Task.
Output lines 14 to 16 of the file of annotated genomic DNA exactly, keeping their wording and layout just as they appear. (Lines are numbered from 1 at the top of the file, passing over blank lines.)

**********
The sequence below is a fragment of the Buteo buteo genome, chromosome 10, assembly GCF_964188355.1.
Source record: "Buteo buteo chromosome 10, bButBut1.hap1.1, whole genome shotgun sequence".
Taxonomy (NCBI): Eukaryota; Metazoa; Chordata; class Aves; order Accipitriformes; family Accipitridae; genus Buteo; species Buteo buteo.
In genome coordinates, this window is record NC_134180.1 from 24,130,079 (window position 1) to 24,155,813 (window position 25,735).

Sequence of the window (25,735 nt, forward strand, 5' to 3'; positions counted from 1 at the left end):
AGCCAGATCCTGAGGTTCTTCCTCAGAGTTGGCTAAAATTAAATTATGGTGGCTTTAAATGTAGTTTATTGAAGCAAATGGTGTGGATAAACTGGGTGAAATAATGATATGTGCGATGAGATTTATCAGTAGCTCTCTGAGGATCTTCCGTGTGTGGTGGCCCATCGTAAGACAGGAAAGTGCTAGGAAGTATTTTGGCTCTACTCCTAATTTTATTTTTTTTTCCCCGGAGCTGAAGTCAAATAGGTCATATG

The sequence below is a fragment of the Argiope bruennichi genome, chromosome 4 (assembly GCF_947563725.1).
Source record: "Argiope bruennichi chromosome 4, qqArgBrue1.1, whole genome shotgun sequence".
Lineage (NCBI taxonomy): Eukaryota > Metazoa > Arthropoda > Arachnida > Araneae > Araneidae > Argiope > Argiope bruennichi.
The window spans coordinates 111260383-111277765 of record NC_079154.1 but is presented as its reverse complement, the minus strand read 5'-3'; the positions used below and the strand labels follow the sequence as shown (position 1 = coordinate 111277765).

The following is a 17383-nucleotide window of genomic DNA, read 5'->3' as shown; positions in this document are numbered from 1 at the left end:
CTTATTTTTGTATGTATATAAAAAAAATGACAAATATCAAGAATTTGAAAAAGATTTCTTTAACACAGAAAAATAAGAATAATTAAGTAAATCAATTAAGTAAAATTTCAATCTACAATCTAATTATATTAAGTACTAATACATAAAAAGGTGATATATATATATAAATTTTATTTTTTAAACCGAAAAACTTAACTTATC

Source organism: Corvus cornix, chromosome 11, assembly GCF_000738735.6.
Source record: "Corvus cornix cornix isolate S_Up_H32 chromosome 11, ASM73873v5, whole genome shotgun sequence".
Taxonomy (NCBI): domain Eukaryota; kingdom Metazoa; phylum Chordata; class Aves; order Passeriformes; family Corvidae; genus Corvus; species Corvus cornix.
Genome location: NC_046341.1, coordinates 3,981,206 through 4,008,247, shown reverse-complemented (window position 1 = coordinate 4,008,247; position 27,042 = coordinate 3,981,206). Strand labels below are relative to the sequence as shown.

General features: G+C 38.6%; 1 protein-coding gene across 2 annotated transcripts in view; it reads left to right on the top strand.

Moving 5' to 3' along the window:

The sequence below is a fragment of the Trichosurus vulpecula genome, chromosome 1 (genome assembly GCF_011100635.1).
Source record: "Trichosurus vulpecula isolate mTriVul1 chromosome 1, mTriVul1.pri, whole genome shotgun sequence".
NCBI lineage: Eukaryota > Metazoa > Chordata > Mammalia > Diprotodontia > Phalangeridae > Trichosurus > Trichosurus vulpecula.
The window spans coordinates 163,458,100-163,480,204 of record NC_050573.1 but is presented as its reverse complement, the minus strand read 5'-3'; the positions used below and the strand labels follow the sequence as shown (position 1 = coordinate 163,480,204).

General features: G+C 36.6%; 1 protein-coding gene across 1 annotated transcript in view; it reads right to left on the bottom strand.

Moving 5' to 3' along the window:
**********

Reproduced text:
Source record: "Corvus cornix cornix isolate S_Up_H32 chromosome 11, ASM73873v5, whole genome shotgun sequence".
Taxonomy (NCBI): domain Eukaryota; kingdom Metazoa; phylum Chordata; class Aves; order Passeriformes; family Corvidae; genus Corvus; species Corvus cornix.
Genome location: NC_046341.1, coordinates 3,981,206 through 4,008,247, shown reverse-complemented (window position 1 = coordinate 4,008,247; position 27,042 = coordinate 3,981,206). Strand labels below are relative to the sequence as shown.